He tried to apply for unemployment benefits by phone and online after testing positive for the virus in mid-December while working at Apotheke in Chinatown and at Bar Meridian in Brooklyn. He described the website as “supercomplicated.” They told me I was ineligible after I called and waited on the phone for a long time.
“Unemployment determinations are made on a case by case basis, but restaurant workers are eligible for unemployment under the same standards as every other worker,” said a New York State spokesman when asked if workers who test positive for the virus are eligible for unemployment benefits.
The New York labour department website states that “you may not file for a week when you work more than 30 hours or earn more than $504 gross pay between Monday and Sunday,” which Ms. Jayaraman pointed out as an eligibility requirement. Even if someone spends a week or two in isolation, they may not be able to prove that they are capable of working or that applying would be worthwhile.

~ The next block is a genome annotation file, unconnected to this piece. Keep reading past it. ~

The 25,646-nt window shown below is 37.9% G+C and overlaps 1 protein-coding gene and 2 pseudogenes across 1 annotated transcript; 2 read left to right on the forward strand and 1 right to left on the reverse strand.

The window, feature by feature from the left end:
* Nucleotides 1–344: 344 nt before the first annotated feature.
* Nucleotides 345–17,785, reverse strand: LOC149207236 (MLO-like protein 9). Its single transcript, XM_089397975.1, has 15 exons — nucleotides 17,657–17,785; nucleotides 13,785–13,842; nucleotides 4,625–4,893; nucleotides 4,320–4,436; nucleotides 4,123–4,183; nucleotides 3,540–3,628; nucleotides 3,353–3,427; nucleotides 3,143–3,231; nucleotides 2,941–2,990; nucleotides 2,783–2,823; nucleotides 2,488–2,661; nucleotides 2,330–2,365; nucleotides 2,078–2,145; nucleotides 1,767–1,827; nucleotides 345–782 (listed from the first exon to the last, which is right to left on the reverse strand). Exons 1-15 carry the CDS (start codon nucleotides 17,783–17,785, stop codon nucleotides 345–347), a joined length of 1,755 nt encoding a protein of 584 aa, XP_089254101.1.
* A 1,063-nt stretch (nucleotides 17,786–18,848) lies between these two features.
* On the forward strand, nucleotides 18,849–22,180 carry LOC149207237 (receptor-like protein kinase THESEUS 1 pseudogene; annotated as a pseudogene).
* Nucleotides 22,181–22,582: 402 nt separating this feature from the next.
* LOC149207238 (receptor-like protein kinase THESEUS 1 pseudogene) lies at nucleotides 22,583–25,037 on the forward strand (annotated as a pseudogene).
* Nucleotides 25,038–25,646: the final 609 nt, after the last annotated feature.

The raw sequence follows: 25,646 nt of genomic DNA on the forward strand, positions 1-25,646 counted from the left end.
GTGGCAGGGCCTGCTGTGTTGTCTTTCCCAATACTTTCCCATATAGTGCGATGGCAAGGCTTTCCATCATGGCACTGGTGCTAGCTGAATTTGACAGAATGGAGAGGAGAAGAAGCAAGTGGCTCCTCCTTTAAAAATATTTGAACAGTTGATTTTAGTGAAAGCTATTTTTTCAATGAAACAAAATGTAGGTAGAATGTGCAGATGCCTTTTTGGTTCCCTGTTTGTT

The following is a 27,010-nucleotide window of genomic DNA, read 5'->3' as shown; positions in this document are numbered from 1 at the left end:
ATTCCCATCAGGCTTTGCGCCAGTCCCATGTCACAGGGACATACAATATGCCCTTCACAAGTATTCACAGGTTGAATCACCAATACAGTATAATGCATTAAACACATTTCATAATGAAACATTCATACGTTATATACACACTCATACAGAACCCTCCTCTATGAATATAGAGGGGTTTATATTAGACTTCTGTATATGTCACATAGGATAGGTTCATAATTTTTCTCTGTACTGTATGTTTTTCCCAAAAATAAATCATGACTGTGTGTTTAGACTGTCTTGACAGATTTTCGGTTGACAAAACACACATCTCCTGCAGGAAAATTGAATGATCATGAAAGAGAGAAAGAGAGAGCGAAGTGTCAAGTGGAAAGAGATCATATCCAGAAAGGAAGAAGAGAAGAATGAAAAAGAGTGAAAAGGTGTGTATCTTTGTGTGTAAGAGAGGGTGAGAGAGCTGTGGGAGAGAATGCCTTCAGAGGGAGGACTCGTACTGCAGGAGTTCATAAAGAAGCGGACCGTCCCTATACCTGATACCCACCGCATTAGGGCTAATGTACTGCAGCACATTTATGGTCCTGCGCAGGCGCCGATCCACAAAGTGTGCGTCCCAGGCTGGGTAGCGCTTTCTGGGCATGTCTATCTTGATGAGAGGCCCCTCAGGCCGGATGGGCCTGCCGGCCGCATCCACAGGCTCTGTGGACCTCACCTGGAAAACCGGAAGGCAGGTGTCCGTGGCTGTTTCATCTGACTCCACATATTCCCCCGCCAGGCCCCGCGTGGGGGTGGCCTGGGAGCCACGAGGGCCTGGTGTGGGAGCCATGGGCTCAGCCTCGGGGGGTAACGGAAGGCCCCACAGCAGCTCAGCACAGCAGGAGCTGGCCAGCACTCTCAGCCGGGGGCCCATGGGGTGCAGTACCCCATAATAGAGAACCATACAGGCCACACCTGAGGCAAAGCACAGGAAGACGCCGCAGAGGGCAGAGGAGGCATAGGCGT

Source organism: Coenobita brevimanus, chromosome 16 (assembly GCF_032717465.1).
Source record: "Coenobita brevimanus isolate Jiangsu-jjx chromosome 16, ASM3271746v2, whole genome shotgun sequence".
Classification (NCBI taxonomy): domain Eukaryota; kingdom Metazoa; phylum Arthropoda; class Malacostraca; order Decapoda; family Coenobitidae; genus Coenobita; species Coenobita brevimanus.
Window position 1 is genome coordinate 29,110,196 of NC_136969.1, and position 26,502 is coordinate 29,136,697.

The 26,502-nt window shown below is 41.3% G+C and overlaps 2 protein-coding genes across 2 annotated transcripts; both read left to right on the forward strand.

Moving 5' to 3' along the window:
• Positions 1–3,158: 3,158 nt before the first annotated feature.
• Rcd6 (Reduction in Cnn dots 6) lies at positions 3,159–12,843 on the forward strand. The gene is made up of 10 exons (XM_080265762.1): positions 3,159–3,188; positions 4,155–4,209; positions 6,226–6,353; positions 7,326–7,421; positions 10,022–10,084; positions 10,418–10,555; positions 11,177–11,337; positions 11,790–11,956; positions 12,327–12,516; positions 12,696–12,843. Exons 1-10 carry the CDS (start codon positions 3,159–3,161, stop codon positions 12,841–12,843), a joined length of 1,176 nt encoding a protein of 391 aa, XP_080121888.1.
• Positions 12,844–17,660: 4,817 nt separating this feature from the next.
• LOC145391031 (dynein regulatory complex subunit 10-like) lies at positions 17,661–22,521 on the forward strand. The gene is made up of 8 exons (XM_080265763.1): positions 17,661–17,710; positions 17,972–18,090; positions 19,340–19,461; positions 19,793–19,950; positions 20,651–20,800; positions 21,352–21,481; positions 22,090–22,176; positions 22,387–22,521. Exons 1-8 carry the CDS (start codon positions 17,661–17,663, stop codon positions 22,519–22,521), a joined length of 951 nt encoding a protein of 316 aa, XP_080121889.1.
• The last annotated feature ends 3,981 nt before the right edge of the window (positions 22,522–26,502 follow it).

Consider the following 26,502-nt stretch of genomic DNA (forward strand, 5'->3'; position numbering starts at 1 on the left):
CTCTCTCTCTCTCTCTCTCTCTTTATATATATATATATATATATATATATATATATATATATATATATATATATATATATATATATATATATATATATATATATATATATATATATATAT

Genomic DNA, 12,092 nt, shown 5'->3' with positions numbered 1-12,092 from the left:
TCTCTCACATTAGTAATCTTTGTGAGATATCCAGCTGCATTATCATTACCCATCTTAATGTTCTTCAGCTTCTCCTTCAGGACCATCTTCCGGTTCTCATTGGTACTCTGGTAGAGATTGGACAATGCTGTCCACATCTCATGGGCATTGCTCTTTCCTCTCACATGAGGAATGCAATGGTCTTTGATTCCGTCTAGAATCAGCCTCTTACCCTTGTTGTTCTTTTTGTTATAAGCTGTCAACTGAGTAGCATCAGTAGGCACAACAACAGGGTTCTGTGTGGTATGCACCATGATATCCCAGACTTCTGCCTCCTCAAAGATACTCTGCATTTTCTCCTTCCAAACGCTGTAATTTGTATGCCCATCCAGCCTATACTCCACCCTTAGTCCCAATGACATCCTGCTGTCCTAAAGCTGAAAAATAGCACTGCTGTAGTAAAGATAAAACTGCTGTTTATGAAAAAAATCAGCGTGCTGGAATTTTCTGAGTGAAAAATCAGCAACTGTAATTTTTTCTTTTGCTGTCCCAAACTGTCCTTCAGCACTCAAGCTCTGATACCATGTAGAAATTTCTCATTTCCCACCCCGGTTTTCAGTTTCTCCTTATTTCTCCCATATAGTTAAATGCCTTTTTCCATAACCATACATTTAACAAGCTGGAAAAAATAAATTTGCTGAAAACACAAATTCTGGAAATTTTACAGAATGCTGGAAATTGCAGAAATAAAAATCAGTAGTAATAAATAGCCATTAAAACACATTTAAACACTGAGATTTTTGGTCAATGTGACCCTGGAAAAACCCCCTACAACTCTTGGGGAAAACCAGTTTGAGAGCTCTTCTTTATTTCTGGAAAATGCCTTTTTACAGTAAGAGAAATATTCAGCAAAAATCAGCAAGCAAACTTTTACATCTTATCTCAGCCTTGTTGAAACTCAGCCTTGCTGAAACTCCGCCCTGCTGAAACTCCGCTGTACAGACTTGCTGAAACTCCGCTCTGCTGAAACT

For restaurants, finding out about unemployment benefits and best practises can be a challenge. A reporter from the New York Times asked city and state officials for clarification on their health guidance, and she was sent back and forth between several departments over the course of two days, leaving her with several unanswered questions.
Before Christmas, the Williamsburg restaurant Le Crocodile gave Olivia Sternberg two weeks of paid sick leave after she tested positive for Ebola. She said that managers and owners regularly checked in on her to see how she was doing.
She was relieved to know that her employer was looking out for her, but she still has some worries: If there’s yet another uptick, will customers want to eat indoors in the dead of winter? How will guests react if vaccination requirements change?
She sighed and said, “Here we go again.”